The story goes that a man lost in the jungles is accosted by a bunch of cannibals, all ready to literally roast him. In desperation, he cries out, “Oh, God! I’m scr**ed.” Out boomed a voice from the skies: “No, you’re not. Pick up that large stone on the ground and hit it on the chief’s head.” The man, who does as he is told, hears the heavenly voice again: “Now, you’re scr**ed!” It’s pretty much the same situation for India’s sundry real estate developers, who thought the worst was behind them a few months back, only to discover that there’s more bad news around the bend.Admits Pawan Malhotra, Managing Director and CEO, Mahindra Lifespace Developers: “The sentiment is definitely bad due to a combination of factors and there is a fall in sales overall. Luckily, we don’t have too many projects on hand.” Malhotra may be lucky his capital is not tied up in projects (that nobody is buying) but he does say that conversions from enquiry to sales have fallen drastically. “If earlier, the percentage of actual buyers out of total enquiries was 50, it’s now down to 10-20,” he points out. And with the banks raising loan interest rates by another 75 basis points following the recent repo rate hike by the RBI, Malhotra expects the second quarter to be worse, with a possible improvement in the third quarter.
That’s also what Parsvnath’s Chairman Pradeep Jain is banking on—a glib belief that inflation at the end of the year would be 7.5-8 per cent, which should result in the softening of interest rates. Fat chance, say industry observers, who feel that real estate is in for a longish winter lasting at least a year. “The noose is only going to tighten further as money is not just expensive but also scarce, and while the topend guys have access to capital, it’s the mid-level players who will be in a spot of bother,” observes Akshaya Kumar, Managing Director, Park Lane Property Advisors.
That may fly in the face of Jain’s bluster, who while admitting to lesser-than-expected revenues and profits for Q1 2008-09 for Parsvnath, is announcing new projects by the day. Jain’s company, which is seeking an additional $400 million from overseas private equity players for its projects, is also believed to be in a financial crisis internally, having defaulted on payment of salaries to its employees, quite a few of whom are either in the process of quitting or have been asked to leave.
Its competitor, Omaxe, is believed to be faring no better. It has been forced to pay back in cash half of the Rs 300-crore loan it had taken from Indiabulls Financial Services. Reason: its stock, against which it had borrowed the money, has fallen from Rs 500 or so in December 2007 (when it took the loan) to Rs 119 at present.
Interestingly, Indiabulls Financial Services paid Rs 310 per share for the Omaxe stake—at a time when realty stocks were on fire. According to Vipin Agarwal, Executive Director, Omaxe, the company paid back Rs 150 crore to Indiabulls Financial Services in cash after the value of the collateral fell.
Omaxe, of course, may be also stretching itself thin by diversifying into non-realty areas—a home furnishing retail store chain, cement, power and steel plants in southern India and aviation. “But these are just announcements— nothing much has been done on these projects, so there’s little question of stretching the company’s finances,” explains Agarwal.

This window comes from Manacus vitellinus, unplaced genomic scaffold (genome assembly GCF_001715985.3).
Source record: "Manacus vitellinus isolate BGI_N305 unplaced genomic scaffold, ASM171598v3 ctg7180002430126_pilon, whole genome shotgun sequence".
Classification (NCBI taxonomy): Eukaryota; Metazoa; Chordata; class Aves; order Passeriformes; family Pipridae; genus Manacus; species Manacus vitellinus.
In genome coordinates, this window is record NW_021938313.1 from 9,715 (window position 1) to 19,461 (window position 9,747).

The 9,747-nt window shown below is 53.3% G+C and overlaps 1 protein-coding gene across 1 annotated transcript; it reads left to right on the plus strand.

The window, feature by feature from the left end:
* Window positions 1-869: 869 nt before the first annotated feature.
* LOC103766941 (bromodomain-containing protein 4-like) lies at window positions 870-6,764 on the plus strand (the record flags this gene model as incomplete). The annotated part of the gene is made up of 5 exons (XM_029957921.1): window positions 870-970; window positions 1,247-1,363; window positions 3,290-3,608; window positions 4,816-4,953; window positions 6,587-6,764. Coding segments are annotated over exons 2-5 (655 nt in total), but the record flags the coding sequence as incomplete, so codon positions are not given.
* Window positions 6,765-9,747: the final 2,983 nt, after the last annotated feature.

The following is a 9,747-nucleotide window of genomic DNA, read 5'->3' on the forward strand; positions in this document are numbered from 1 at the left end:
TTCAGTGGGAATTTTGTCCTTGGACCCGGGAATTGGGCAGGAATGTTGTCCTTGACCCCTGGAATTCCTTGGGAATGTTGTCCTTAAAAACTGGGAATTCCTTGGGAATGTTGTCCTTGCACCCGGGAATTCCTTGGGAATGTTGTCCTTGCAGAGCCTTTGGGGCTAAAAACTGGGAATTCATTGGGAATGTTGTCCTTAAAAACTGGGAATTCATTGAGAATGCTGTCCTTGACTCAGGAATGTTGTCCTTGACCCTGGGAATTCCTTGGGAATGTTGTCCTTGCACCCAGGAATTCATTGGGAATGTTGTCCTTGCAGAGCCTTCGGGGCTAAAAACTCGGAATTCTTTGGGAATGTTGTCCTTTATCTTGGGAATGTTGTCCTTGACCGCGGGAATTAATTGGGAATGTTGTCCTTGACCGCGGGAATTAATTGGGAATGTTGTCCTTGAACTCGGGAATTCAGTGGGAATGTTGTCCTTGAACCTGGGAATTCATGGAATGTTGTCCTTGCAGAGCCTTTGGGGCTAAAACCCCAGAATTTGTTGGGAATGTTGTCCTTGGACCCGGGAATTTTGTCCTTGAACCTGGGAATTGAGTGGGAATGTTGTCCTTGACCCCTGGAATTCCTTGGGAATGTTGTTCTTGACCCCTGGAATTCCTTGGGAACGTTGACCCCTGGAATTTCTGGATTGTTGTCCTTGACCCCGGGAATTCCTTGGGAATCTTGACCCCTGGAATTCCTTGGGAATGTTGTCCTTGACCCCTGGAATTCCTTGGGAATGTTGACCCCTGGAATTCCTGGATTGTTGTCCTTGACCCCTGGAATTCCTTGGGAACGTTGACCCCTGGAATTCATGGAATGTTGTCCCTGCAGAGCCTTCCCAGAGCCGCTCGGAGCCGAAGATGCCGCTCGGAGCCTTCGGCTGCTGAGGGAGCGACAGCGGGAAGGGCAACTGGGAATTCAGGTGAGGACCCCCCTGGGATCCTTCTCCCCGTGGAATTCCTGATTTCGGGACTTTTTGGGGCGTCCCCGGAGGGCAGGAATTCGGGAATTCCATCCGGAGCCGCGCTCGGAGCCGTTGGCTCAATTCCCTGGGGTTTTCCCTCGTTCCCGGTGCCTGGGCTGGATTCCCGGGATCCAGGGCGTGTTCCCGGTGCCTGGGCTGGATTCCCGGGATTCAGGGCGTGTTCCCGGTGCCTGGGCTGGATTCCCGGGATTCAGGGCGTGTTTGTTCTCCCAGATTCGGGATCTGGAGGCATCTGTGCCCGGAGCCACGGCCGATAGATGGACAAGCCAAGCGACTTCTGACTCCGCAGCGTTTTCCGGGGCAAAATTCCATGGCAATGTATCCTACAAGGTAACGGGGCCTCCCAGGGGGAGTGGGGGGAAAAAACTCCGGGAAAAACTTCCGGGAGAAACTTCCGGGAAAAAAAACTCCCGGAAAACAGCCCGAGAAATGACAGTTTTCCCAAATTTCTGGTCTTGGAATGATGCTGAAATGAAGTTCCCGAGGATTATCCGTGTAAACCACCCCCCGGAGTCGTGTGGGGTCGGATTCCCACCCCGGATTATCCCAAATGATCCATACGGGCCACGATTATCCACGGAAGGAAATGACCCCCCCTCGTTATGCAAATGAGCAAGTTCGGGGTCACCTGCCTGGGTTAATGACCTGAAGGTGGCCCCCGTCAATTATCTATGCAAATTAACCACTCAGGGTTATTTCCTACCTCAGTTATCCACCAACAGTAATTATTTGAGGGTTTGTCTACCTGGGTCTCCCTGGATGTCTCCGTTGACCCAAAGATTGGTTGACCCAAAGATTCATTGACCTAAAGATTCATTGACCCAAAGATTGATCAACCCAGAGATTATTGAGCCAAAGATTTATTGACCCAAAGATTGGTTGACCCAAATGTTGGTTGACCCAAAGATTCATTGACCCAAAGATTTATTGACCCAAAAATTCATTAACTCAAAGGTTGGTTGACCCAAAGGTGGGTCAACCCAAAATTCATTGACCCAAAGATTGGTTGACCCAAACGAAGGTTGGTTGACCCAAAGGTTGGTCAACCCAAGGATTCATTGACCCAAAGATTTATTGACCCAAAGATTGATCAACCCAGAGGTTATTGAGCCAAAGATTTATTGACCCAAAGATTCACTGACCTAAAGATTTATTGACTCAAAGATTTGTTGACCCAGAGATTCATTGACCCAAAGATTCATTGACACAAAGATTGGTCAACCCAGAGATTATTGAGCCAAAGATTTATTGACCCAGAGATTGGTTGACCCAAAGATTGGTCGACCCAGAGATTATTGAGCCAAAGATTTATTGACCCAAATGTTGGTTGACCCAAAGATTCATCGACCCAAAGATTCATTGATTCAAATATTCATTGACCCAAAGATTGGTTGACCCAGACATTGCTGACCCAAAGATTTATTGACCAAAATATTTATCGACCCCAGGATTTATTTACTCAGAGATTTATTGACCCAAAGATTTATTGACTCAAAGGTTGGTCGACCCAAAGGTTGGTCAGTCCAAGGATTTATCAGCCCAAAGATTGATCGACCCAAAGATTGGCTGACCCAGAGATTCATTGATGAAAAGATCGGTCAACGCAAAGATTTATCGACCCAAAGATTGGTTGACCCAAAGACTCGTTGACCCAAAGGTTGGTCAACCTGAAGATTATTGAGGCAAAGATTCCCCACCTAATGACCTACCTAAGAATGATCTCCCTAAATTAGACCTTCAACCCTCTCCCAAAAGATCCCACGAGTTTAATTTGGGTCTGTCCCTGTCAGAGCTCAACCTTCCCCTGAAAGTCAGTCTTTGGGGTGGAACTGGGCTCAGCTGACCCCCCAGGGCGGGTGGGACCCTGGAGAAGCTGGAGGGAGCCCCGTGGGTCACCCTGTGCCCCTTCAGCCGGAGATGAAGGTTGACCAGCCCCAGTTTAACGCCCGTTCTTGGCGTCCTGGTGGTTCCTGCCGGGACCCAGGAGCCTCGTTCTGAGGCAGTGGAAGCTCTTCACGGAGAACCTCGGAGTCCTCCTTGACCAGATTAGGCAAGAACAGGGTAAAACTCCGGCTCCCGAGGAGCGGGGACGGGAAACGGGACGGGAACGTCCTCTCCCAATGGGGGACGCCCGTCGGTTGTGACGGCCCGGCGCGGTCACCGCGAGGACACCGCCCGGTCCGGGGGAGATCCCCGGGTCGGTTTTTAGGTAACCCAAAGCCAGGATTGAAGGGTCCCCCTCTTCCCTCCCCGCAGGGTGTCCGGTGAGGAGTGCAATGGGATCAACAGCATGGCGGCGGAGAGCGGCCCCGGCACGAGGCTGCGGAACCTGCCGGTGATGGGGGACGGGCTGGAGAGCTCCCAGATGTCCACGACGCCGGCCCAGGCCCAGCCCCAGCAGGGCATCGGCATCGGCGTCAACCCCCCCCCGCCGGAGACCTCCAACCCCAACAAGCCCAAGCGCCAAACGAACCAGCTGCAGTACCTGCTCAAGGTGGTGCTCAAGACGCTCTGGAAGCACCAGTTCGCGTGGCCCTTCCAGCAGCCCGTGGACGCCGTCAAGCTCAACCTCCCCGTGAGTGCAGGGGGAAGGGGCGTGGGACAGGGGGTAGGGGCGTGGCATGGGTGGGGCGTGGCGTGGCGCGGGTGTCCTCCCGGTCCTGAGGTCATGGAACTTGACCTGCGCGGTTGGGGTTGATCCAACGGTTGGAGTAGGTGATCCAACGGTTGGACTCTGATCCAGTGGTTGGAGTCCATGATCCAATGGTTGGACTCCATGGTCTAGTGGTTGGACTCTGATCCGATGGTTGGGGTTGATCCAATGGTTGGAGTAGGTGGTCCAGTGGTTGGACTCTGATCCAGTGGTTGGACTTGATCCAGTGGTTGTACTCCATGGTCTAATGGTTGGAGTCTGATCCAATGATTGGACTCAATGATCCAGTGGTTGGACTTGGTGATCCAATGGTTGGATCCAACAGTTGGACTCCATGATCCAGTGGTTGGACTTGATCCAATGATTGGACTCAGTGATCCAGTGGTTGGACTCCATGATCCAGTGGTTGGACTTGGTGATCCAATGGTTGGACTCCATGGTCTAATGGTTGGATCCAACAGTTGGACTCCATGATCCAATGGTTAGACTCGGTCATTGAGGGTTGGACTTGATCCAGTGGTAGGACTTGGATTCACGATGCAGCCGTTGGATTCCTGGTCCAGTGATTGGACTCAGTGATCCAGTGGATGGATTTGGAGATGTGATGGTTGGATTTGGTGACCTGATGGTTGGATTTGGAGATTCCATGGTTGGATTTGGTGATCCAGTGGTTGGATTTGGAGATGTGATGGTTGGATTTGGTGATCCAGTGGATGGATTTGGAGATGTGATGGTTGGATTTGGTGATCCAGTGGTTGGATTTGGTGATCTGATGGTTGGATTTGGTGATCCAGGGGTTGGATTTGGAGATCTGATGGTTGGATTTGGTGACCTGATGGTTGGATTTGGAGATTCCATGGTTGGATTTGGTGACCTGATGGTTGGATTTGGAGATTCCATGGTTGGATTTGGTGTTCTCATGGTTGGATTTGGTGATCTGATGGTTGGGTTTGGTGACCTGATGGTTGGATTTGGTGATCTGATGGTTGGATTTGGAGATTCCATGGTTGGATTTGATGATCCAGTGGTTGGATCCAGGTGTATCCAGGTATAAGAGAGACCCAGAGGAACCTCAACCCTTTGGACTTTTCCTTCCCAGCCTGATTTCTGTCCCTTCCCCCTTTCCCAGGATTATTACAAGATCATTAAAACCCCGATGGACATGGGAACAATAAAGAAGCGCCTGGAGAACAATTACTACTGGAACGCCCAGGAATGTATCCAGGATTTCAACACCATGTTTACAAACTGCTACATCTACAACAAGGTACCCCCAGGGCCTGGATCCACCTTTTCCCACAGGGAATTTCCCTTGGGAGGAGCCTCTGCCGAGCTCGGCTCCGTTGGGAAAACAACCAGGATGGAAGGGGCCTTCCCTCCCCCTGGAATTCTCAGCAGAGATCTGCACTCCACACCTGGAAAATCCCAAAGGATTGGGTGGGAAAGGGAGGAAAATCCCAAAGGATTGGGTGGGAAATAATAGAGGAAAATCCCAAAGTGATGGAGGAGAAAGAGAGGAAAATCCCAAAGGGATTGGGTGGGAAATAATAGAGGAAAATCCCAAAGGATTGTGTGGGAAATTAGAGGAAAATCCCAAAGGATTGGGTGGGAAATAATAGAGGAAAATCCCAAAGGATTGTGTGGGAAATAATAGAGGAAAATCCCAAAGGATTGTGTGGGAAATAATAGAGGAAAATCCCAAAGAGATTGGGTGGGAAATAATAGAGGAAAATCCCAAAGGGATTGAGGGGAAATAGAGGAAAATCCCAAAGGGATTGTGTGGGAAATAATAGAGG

Smaller developers such as Vatika Group are also getting affected by the downturn, having been forced to defer their IPOs due to adverse market sentiments. The company, which went in for a $225-million private equity placement last year as its balance sheets were not consolidated, is believed to be in a financially tight spot with its internal accruals getting diverted towards land acquisition.
“It’s a temporary hiccup but, yes, land acquisition costs need to come down by another 40-45 per cent for us to feel comfortable,” says Gaurav Bhalla, Director-Marketing and Operations, Vatika Group. Of its total land bank of 1,600 acres, it is yet to complete payment towards 600 acres.
Almost all developers are also taking a hard look at their product offerings, trying to maximise returns from a given area. “To increase affordability for the end-user, we have resized our apartments. So if a two-bedroom apartment was offered in 1,000-1,200 square feet range, it will now be built in 800 square feet,” informs Sanjeev Srivastva, MD, Assotech. Typically, developers, while refusing to publicly admit to any crisis, are not shying away from using the situation to their advantage.
“The opportunity to negotiate with your vendors and landlords is greater today than, say, a year ago. The industry, as a whole, is getting consolidated,” says J. C. Sharma, Managing Director, Sobha Developers, which admits to flagging sales in cities like Pune. Sharma’s strategy also sees his company improving its debt-equity ratio through a rights issue that should give it some leeway in the current scenario. So, will he admit the party is finally over for real estate developers? “Well, the music’s still the same,” quips Sharma. Only, while last year they were dancing to it, this year, they are facing it.
—Tejeesh N. S. Behl